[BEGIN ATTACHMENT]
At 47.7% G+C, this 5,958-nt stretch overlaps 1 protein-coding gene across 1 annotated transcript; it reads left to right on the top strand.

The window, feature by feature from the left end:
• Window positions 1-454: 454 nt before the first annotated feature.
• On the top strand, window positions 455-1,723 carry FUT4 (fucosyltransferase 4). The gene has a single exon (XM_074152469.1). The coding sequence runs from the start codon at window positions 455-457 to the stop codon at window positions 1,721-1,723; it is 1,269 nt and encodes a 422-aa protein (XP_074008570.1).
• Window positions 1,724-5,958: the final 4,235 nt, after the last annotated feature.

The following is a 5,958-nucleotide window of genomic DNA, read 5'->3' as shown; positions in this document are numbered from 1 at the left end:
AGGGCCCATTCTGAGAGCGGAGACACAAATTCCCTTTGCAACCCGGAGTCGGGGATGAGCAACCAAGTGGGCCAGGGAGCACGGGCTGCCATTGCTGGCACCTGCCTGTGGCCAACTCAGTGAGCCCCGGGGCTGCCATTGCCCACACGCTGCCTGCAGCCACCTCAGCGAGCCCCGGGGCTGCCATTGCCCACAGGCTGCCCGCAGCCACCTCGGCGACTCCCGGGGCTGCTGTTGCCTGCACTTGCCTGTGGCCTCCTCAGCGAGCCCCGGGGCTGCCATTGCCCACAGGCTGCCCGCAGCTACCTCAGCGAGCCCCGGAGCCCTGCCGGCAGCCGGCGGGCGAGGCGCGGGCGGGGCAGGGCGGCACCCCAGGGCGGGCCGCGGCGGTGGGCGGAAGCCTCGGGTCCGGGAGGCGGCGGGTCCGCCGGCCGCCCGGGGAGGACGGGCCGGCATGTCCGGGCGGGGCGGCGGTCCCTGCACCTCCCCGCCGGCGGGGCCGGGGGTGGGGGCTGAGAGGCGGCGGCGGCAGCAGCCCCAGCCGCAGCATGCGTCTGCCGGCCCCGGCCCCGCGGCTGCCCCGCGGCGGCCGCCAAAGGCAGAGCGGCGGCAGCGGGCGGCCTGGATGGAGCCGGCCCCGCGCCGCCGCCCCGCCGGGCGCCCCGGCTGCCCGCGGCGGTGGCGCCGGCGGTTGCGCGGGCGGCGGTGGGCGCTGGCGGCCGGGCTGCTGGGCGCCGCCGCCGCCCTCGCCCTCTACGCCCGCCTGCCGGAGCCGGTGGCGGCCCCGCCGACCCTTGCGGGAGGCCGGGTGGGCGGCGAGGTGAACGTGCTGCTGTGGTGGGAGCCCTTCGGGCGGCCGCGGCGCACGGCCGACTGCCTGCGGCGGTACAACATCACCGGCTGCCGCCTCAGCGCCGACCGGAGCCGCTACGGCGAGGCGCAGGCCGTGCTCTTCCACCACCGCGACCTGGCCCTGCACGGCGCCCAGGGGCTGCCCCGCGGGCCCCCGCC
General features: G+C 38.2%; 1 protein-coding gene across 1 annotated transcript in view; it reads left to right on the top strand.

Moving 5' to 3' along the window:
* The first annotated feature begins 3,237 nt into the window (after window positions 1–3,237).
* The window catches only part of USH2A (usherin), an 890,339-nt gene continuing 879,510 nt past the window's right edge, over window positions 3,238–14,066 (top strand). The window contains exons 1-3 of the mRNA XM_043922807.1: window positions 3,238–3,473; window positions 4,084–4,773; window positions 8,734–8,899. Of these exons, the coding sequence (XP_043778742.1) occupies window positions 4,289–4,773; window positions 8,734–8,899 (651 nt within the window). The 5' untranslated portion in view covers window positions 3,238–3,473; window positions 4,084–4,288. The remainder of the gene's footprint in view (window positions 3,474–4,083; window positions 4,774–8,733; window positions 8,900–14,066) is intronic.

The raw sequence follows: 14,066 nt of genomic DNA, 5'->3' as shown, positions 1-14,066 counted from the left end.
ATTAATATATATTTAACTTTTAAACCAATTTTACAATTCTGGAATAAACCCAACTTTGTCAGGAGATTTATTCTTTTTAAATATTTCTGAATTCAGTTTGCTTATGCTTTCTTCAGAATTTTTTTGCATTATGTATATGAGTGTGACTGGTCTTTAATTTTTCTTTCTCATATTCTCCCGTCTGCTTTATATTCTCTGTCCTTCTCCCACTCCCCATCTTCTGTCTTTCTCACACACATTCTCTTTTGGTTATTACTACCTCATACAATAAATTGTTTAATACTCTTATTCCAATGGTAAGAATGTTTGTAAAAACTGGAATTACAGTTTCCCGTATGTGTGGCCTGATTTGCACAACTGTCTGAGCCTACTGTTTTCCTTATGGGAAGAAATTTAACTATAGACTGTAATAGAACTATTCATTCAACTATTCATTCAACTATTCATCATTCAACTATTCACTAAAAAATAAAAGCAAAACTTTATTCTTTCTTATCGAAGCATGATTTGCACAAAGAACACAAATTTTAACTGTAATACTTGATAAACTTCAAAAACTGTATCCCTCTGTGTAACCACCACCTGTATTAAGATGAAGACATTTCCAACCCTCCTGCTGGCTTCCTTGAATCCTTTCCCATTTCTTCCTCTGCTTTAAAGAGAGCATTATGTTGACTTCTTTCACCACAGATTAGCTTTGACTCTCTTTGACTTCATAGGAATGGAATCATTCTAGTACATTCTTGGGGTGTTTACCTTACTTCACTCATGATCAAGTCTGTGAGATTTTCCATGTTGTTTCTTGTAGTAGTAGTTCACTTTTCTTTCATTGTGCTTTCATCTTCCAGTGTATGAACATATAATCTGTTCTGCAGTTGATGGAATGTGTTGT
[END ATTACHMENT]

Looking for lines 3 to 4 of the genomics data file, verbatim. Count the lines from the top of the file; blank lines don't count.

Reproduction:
• Window positions 1-454: 454 nt before the first annotated feature.
• On the top strand, window positions 455-1,723 carry FUT4 (fucosyltransferase 4). The gene has a single exon (XM_074152469.1). The coding sequence runs from the start codon at window positions 455-457 to the stop codon at window positions 1,721-1,723; it is 1,269 nt and encodes a 422-aa protein (XP_074008570.1).